Author : Ramanath Jha

Expert Speak Urban Futures
Published on May 06, 2020
Return of the migrants

More than a month after the imposition of a national lockdown that forbade migrant workers, tourists, students and the stranded from returning to their chosen destinations, the ministry of Home Affairs relented and was willing to review its earlier policy and its consolidated guidelines. “Due to lockdown, migrant workers, pilgrims, students and other persons are stranded at different places. They would be allowed to move,” Union Home Secretary's order of 29 April 2020 said.

Several factors led to a change in Government of India’s (GoI) earlier decision to hold migrants back.  Massive protests of migrant daily wage earners in Gujarat, Mumbai and Delhi demanded arrangements for home travel. The huge exodus of migrant labourers that hit the streets of Delhi to walk back to Uttar Pradesh, Bihar, Madhya Pradesh, Rajasthan and other states was a petrifying sight. These events in turn evoked public criticism. The duplicity of GoI stand was stark – it was sending planes to ferry Indians from foreign lands, but was insensitive when it concerned the poorest of poor Indians wanting to go back home.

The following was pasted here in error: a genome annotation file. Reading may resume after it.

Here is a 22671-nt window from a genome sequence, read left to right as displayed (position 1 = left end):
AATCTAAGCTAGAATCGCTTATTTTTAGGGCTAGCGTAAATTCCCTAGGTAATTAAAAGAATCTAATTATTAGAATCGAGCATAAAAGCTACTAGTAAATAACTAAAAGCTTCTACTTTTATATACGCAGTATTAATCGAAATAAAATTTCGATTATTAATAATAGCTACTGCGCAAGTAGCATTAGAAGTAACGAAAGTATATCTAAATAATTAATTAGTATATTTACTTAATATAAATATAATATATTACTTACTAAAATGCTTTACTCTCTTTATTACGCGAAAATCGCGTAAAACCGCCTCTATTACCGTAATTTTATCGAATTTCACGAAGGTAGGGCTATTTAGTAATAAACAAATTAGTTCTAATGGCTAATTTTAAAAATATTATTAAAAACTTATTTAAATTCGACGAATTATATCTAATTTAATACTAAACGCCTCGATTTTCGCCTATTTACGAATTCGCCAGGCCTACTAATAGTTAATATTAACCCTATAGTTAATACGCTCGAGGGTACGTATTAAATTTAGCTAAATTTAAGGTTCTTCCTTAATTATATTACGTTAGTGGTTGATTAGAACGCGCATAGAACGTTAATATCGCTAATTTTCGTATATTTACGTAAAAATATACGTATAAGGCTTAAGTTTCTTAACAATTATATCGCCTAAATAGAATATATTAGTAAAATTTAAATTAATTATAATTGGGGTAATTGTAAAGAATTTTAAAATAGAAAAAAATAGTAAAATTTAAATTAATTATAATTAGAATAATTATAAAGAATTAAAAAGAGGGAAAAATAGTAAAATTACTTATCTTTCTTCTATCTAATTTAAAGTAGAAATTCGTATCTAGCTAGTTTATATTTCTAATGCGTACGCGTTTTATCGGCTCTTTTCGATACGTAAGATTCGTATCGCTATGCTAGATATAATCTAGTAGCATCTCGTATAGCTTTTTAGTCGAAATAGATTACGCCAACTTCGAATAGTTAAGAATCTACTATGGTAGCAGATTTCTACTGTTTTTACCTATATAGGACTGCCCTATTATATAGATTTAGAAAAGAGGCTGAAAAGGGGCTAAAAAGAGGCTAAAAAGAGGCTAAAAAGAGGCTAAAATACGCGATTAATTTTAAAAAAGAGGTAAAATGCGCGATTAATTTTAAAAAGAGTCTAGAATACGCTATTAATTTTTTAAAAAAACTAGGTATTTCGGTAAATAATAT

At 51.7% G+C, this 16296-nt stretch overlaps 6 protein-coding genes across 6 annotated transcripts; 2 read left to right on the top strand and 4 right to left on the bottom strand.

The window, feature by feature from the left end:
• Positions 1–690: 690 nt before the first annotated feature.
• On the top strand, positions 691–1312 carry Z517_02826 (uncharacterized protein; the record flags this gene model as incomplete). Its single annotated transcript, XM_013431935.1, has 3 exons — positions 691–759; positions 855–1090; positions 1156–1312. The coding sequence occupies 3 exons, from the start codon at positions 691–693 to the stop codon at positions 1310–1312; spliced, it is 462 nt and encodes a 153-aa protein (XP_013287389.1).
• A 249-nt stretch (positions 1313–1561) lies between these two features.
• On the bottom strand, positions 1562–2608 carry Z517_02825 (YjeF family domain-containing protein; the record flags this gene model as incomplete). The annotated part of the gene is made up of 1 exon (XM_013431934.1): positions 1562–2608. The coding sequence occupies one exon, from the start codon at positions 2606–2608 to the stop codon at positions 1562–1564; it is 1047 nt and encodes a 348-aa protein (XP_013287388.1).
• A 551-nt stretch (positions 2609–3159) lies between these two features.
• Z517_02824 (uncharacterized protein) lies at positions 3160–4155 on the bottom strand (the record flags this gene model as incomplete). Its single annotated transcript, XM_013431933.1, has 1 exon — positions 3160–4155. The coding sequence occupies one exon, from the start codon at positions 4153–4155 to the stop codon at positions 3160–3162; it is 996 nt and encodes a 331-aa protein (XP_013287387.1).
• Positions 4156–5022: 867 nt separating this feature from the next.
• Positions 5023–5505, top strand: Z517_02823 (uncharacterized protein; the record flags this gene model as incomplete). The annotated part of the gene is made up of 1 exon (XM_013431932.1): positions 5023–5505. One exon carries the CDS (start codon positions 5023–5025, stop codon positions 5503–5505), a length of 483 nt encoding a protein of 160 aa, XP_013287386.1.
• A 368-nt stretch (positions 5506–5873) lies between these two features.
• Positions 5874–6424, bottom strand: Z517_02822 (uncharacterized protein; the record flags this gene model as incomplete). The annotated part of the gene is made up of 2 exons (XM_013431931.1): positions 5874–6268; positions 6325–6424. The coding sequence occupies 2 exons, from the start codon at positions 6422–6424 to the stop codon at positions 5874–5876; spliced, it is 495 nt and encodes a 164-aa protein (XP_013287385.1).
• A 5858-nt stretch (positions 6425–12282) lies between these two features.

The intervention of the Supreme Court seems to have played a significant part in the reversal of the earlier stand. Responding to a PIL filed in the highest Court that sought issuance of directions to Government that the migrants be allowed to return to their rural homes, the Centre reported that in the interest of preventing the pandemic to spread, Government did not favour any such internal migration. Hence the migrants, who had begun treading to their distant homes on foot, had been stopped on way and had been lodged in shelter homes. It also stated that the Centre was in discussion with the states on the matter. The Centre was given a week’s time to complete deliberations and come back to the Court with their response. It is clear that in the consultations GoI had with states, the combined opinion went overwhelmingly in favour of the return of the migrants to their village homes. This further pressured Government of India to concede.